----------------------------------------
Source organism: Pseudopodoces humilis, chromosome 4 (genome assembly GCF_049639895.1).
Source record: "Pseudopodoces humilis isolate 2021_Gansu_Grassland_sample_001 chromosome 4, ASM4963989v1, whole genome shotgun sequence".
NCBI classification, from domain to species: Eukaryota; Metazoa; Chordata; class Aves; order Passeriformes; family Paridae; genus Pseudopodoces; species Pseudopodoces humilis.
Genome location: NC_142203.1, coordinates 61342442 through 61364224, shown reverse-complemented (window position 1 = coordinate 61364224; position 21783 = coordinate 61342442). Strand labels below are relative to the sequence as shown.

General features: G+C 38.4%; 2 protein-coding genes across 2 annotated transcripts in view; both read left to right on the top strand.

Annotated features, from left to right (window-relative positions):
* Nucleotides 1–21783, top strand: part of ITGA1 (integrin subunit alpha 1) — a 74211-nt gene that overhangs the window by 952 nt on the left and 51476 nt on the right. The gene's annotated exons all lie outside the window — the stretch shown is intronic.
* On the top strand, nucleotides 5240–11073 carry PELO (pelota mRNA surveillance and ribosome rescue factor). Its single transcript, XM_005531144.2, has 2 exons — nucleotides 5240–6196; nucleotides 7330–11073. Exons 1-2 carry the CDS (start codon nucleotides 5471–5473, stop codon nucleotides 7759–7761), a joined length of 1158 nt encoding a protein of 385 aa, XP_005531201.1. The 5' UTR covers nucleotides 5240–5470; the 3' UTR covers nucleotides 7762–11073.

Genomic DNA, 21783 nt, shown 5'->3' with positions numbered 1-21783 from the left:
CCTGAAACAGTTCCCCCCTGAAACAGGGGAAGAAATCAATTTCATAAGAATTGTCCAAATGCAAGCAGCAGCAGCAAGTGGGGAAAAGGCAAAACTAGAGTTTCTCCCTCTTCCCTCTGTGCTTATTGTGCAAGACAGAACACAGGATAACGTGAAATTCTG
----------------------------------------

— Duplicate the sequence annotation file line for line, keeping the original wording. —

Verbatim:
Source organism: Pseudopodoces humilis, chromosome 4 (genome assembly GCF_049639895.1).
Source record: "Pseudopodoces humilis isolate 2021_Gansu_Grassland_sample_001 chromosome 4, ASM4963989v1, whole genome shotgun sequence".
NCBI classification, from domain to species: Eukaryota; Metazoa; Chordata; class Aves; order Passeriformes; family Paridae; genus Pseudopodoces; species Pseudopodoces humilis.
Genome location: NC_142203.1, coordinates 61342442 through 61364224, shown reverse-complemented (window position 1 = coordinate 61364224; position 21783 = coordinate 61342442). Strand labels below are relative to the sequence as shown.

General features: G+C 38.4%; 2 protein-coding genes across 2 annotated transcripts in view; both read left to right on the top strand.

Annotated features, from left to right (window-relative positions):
* Nucleotides 1–21783, top strand: part of ITGA1 (integrin subunit alpha 1) — a 74211-nt gene that overhangs the window by 952 nt on the left and 51476 nt on the right. The gene's annotated exons all lie outside the window — the stretch shown is intronic.
* On the top strand, nucleotides 5240–11073 carry PELO (pelota mRNA surveillance and ribosome rescue factor). Its single transcript, XM_005531144.2, has 2 exons — nucleotides 5240–6196; nucleotides 7330–11073. Exons 1-2 carry the CDS (start codon nucleotides 5471–5473, stop codon nucleotides 7759–7761), a joined length of 1158 nt encoding a protein of 385 aa, XP_005531201.1. The 5' UTR covers nucleotides 5240–5470; the 3' UTR covers nucleotides 7762–11073.

Genomic DNA, 21783 nt, shown 5'->3' with positions numbered 1-21783 from the left:
CCTGAAACAGTTCCCCCCTGAAACAGGGGAAGAAATCAATTTCATAAGAATTGTCCAAATGCAAGCAGCAGCAGCAAGTGGGGAAAAGGCAAAACTAGAGTTTCTCCCTCTTCCCTCTGTGCTTATTGTGCAAGACAGAACACAGGATAACGTGAAATTCTG